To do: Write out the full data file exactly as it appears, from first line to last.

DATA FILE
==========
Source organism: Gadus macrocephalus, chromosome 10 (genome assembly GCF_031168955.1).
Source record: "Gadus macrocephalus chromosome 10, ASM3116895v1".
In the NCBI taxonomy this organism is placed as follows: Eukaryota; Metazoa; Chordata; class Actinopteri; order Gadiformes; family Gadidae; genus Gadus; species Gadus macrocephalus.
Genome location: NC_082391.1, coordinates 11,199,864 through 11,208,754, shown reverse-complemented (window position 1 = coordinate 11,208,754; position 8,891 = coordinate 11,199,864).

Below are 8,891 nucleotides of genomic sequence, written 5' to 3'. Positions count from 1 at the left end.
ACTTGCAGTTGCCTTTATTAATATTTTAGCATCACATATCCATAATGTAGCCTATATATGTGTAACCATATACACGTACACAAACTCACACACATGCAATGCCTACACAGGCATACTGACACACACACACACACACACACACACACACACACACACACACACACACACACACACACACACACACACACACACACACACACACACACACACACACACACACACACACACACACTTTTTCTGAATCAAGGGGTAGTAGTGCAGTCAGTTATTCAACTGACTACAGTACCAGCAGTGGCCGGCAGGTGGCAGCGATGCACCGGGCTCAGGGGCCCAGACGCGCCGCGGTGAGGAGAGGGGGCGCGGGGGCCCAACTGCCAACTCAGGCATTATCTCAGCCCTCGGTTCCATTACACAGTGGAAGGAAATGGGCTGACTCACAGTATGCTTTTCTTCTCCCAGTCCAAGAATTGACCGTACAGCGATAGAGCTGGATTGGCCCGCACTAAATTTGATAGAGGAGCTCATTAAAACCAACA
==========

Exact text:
Source organism: Gadus macrocephalus, chromosome 10 (genome assembly GCF_031168955.1).
Source record: "Gadus macrocephalus chromosome 10, ASM3116895v1".
In the NCBI taxonomy this organism is placed as follows: Eukaryota; Metazoa; Chordata; class Actinopteri; order Gadiformes; family Gadidae; genus Gadus; species Gadus macrocephalus.
Genome location: NC_082391.1, coordinates 11,199,864 through 11,208,754, shown reverse-complemented (window position 1 = coordinate 11,208,754; position 8,891 = coordinate 11,199,864).

Below are 8,891 nucleotides of genomic sequence, written 5' to 3'. Positions count from 1 at the left end.
ACTTGCAGTTGCCTTTATTAATATTTTAGCATCACATATCCATAATGTAGCCTATATATGTGTAACCATATACACGTACACAAACTCACACACATGCAATGCCTACACAGGCATACTGACACACACACACACACACACACACACACACACACACACACACACACACACACACACACACACACACACACACACACACACACACACACACACACACACACACACACACACACACTTTTTCTGAATCAAGGGGTAGTAGTGCAGTCAGTTATTCAACTGACTACAGTACCAGCAGTGGCCGGCAGGTGGCAGCGATGCACCGGGCTCAGGGGCCCAGACGCGCCGCGGTGAGGAGAGGGGGCGCGGGGGCCCAACTGCCAACTCAGGCATTATCTCAGCCCTCGGTTCCATTACACAGTGGAAGGAAATGGGCTGACTCACAGTATGCTTTTCTTCTCCCAGTCCAAGAATTGACCGTACAGCGATAGAGCTGGATTGGCCCGCACTAAATTTGATAGAGGAGCTCATTAAAACCAACA